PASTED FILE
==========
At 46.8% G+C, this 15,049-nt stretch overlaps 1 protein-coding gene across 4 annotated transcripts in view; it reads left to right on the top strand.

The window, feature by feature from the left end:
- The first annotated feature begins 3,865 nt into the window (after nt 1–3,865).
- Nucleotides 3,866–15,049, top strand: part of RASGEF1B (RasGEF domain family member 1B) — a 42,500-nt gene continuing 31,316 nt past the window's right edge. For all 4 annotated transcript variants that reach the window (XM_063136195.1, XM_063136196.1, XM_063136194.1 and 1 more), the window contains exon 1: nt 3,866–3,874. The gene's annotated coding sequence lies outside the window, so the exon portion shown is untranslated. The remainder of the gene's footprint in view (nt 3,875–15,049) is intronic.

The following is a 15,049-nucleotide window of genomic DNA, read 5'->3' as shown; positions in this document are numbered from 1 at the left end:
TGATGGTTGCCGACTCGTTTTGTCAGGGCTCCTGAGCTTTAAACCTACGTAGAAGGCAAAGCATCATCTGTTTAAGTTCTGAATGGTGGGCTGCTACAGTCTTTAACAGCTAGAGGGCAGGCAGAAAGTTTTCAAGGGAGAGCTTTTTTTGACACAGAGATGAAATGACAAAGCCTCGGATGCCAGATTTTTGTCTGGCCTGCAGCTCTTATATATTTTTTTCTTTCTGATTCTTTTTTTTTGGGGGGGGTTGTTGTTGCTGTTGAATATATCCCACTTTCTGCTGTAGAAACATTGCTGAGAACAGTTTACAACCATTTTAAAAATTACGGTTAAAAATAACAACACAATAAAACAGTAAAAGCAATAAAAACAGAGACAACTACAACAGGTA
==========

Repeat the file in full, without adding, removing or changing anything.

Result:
At 46.8% G+C, this 15,049-nt stretch overlaps 1 protein-coding gene across 4 annotated transcripts in view; it reads left to right on the top strand.

The window, feature by feature from the left end:
- The first annotated feature begins 3,865 nt into the window (after nt 1–3,865).
- Nucleotides 3,866–15,049, top strand: part of RASGEF1B (RasGEF domain family member 1B) — a 42,500-nt gene continuing 31,316 nt past the window's right edge. For all 4 annotated transcript variants that reach the window (XM_063136195.1, XM_063136196.1, XM_063136194.1 and 1 more), the window contains exon 1: nt 3,866–3,874. The gene's annotated coding sequence lies outside the window, so the exon portion shown is untranslated. The remainder of the gene's footprint in view (nt 3,875–15,049) is intronic.

The following is a 15,049-nucleotide window of genomic DNA, read 5'->3' as shown; positions in this document are numbered from 1 at the left end:
TGATGGTTGCCGACTCGTTTTGTCAGGGCTCCTGAGCTTTAAACCTACGTAGAAGGCAAAGCATCATCTGTTTAAGTTCTGAATGGTGGGCTGCTACAGTCTTTAACAGCTAGAGGGCAGGCAGAAAGTTTTCAAGGGAGAGCTTTTTTTGACACAGAGATGAAATGACAAAGCCTCGGATGCCAGATTTTTGTCTGGCCTGCAGCTCTTATATATTTTTTTCTTTCTGATTCTTTTTTTTTGGGGGGGGTTGTTGTTGCTGTTGAATATATCCCACTTTCTGCTGTAGAAACATTGCTGAGAACAGTTTACAACCATTTTAAAAATTACGGTTAAAAATAACAACACAATAAAACAGTAAAAGCAATAAAAACAGAGACAACTACAACAGGTA